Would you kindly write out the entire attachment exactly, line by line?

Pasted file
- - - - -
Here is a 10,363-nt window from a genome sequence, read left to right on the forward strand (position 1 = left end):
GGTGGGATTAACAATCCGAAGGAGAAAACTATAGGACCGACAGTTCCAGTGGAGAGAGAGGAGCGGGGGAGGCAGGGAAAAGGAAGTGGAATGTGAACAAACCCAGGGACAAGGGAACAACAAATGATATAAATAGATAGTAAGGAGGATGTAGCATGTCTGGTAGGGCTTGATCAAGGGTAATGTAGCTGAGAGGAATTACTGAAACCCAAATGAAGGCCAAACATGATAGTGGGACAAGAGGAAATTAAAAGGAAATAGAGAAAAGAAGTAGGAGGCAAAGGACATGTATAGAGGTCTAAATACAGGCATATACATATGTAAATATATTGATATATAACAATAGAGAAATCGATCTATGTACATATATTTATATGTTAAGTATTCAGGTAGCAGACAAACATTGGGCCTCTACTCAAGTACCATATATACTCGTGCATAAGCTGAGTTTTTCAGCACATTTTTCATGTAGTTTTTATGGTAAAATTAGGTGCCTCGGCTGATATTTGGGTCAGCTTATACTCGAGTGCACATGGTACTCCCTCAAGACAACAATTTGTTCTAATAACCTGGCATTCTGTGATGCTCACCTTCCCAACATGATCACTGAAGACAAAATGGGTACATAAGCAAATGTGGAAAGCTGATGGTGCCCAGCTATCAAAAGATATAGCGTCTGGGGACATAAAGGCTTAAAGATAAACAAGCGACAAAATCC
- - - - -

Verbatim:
Here is a 10,363-nt window from a genome sequence, read left to right on the forward strand (position 1 = left end):
GGTGGGATTAACAATCCGAAGGAGAAAACTATAGGACCGACAGTTCCAGTGGAGAGAGAGGAGCGGGGGAGGCAGGGAAAAGGAAGTGGAATGTGAACAAACCCAGGGACAAGGGAACAACAAATGATATAAATAGATAGTAAGGAGGATGTAGCATGTCTGGTAGGGCTTGATCAAGGGTAATGTAGCTGAGAGGAATTACTGAAACCCAAATGAAGGCCAAACATGATAGTGGGACAAGAGGAAATTAAAAGGAAATAGAGAAAAGAAGTAGGAGGCAAAGGACATGTATAGAGGTCTAAATACAGGCATATACATATGTAAATATATTGATATATAACAATAGAGAAATCGATCTATGTACATATATTTATATGTTAAGTATTCAGGTAGCAGACAAACATTGGGCCTCTACTCAAGTACCATATATACTCGTGCATAAGCTGAGTTTTTCAGCACATTTTTCATGTAGTTTTTATGGTAAAATTAGGTGCCTCGGCTGATATTTGGGTCAGCTTATACTCGAGTGCACATGGTACTCCCTCAAGACAACAATTTGTTCTAATAACCTGGCATTCTGTGATGCTCACCTTCCCAACATGATCACTGAAGACAAAATGGGTACATAAGCAAATGTGGAAAGCTGATGGTGCCCAGCTATCAAAAGATATAGCGTCTGGGGACATAAAGGCTTAAAGATAAACAAGCGACAAAATCC